Diary of an Agatha Nominee
By Roberta Isleib
May 2, 2000; Washington, DC. I skulk around the Malice Domestic mystery convention with an unpublished manuscript clenched in my armpit. I stumble into a packed auditorium and listen to a panel of authors giddy with talk about their first mystery novels and their lives as "New Kids on the Block." I don't know who they are or how they got here, but when I grow up I want to be just like them.
(Time passes. I find an agent, she finds a publisher (Berkley Prime Crime,) my first mystery hits the bookstores. It's a dream come true )
February 16, 2003; Madison, CT. At home on a sleepy Sunday afternoon, I take a call from Linda Rutledge, awards chair for Malice Domestic. My debut novel, SIX STROKES UNDER, has been nominated for an Agatha award for Best First Mystery. I'm instructed not to tell anyone until all the nominees have been contacted. I immediately spill the beans-to my husband and dog.
March 1, 2003; Pasadena, CA. Margaret Maron emails me asking for a copy of the book so she can be prepared for our New Kids panel. MARGARET MARON wants to read my book! I call home from California and instruct my husband to send it off immediately before she decides she can't bear to read a golf mystery. He suggests hiring a carpenter to widen the doors in our home to accommodate my swelled head.
March-April, 2003. I read the books written by the other nominees. They've produced an eclectic group of protagonists including an antique print dealer, a chef, an Episcopal priest, a girl with a lost mother, and a society page columnist. I reread my own book and swing madly between despair and hope-the book stinks, it's brilliant, it's not a real cozy, mystery readers hate golf, the other nominees are far better, the others are deeply flawed My husband and dog have grown oddly hard of hearing-but only when I'm in the room.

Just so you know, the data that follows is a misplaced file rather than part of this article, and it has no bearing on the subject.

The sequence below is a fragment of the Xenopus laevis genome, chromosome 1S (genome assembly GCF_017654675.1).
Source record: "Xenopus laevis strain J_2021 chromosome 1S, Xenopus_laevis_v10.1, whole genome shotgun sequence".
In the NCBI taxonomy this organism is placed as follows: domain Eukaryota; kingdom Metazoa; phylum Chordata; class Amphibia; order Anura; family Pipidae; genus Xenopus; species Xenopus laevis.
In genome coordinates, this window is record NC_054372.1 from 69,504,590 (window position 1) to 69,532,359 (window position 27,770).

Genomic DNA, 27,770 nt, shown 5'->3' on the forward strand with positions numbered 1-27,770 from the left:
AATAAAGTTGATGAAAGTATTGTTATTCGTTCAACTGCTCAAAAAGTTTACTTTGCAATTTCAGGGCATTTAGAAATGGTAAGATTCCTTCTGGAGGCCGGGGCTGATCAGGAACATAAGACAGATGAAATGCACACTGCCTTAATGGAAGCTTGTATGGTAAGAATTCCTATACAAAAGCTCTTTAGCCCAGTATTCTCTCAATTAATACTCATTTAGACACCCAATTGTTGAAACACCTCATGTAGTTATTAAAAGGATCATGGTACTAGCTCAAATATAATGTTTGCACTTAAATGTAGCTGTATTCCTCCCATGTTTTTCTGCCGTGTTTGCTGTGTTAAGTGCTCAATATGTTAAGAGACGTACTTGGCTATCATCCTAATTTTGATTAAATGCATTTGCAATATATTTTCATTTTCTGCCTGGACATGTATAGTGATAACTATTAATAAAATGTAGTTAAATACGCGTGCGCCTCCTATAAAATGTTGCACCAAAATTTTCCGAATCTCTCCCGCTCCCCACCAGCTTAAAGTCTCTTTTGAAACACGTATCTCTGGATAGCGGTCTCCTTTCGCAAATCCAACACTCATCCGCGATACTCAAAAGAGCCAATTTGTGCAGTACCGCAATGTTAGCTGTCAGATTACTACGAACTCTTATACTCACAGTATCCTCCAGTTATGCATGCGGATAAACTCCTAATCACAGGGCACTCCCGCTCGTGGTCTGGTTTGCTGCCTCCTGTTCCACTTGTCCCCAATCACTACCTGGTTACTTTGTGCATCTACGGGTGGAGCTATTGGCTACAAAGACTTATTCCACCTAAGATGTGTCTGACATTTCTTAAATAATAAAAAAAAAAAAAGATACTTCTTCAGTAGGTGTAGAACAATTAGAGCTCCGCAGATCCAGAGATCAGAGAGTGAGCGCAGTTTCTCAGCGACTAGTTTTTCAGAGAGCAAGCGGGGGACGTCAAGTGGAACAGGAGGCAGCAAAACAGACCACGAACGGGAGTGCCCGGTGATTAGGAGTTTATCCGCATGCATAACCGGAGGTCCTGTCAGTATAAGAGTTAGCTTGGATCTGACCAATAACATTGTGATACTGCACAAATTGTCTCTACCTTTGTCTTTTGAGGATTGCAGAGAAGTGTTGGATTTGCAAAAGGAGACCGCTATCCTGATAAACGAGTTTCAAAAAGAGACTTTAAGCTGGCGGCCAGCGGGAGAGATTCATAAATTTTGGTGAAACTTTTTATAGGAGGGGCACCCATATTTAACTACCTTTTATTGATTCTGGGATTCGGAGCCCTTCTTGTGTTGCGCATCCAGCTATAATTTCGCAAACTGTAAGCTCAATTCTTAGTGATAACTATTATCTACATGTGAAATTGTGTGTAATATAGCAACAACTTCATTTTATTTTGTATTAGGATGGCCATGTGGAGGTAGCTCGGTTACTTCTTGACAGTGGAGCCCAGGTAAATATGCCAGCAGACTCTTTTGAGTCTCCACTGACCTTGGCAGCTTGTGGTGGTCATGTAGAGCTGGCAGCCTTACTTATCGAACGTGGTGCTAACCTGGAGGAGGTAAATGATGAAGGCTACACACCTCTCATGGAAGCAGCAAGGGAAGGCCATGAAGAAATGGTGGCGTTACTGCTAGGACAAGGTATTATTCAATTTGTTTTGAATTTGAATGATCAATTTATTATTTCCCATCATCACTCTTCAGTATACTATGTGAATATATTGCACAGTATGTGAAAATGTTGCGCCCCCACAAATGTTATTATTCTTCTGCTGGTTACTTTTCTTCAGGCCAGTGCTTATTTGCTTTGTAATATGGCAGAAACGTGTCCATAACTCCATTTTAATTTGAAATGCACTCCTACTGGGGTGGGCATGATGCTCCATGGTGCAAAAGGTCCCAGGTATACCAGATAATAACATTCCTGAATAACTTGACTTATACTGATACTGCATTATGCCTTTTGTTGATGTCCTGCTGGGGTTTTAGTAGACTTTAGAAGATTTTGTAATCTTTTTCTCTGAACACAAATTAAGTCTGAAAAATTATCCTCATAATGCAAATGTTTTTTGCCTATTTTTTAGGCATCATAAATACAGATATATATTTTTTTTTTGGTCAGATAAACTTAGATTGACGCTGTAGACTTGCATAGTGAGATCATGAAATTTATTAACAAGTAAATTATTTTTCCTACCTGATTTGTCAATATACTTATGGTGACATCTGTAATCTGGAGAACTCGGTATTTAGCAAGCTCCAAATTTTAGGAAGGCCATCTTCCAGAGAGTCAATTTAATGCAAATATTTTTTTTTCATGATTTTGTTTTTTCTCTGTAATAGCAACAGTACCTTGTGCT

May 3, 2003, 10 am; Washington, DC. A dark semicircle of sweat ripples
out into my best silk shirt as I wait for my panel. This is a new convention
experience-a panel scheduled at a desirable hour on a subject more than
remotely related to my book. And MARGARET MARON is the moderator! Margaret
introduces the panelists and reads a snatch of each of the books. That
last one doesn't sound half bad. Wait! Did I write that?
May 4, 2003. I meet my brother for breakfast. I tell him that while I would have loved to walk up on the stage and accept the teapot, I wouldn't trade the last four months for anything. We writers spend so much time alone, struggling for the right words, trying to build characters that feel real and stories that might capture the readers. Any feedback from the world that we accomplished some small part of that feels amazing.
July, 2003. I read a discussion on a mystery website about how the Agatha
and Anthony awards are really just popularity contests, unrelated to the
true quality of the books. The Edgar, now there's an award nomination
that means something
Clinical psychologist Roberta Isleib lives with her family in Madison, CT. Her second mystery, A Buried Lie, was published by Berkley Prime Crime in May 2003, with Putt to Death to follow in April 2004.